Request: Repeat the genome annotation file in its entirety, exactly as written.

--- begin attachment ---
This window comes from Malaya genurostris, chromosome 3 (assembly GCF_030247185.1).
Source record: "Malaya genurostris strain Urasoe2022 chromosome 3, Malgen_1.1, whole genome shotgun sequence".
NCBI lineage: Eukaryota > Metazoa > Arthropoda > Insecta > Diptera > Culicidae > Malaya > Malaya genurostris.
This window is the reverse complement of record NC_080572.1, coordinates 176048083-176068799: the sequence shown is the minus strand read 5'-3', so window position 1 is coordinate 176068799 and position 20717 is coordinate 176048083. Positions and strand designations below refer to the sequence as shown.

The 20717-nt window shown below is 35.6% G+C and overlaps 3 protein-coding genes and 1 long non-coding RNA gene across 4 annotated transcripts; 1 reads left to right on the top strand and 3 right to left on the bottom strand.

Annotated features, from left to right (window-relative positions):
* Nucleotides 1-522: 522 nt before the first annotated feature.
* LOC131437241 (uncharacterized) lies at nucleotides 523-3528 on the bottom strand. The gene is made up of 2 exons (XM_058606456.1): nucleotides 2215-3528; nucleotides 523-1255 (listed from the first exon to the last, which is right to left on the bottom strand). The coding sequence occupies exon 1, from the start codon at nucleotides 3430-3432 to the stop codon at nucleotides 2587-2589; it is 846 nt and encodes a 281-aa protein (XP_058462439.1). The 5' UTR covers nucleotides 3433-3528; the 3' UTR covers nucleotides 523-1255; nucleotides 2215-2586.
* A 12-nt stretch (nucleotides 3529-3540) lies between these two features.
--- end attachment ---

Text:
This window comes from Malaya genurostris, chromosome 3 (assembly GCF_030247185.1).
Source record: "Malaya genurostris strain Urasoe2022 chromosome 3, Malgen_1.1, whole genome shotgun sequence".
NCBI lineage: Eukaryota > Metazoa > Arthropoda > Insecta > Diptera > Culicidae > Malaya > Malaya genurostris.
This window is the reverse complement of record NC_080572.1, coordinates 176048083-176068799: the sequence shown is the minus strand read 5'-3', so window position 1 is coordinate 176068799 and position 20717 is coordinate 176048083. Positions and strand designations below refer to the sequence as shown.

The 20717-nt window shown below is 35.6% G+C and overlaps 3 protein-coding genes and 1 long non-coding RNA gene across 4 annotated transcripts; 1 reads left to right on the top strand and 3 right to left on the bottom strand.

Annotated features, from left to right (window-relative positions):
* Nucleotides 1-522: 522 nt before the first annotated feature.
* LOC131437241 (uncharacterized) lies at nucleotides 523-3528 on the bottom strand. The gene is made up of 2 exons (XM_058606456.1): nucleotides 2215-3528; nucleotides 523-1255 (listed from the first exon to the last, which is right to left on the bottom strand). The coding sequence occupies exon 1, from the start codon at nucleotides 3430-3432 to the stop codon at nucleotides 2587-2589; it is 846 nt and encodes a 281-aa protein (XP_058462439.1). The 5' UTR covers nucleotides 3433-3528; the 3' UTR covers nucleotides 523-1255; nucleotides 2215-2586.
* A 12-nt stretch (nucleotides 3529-3540) lies between these two features.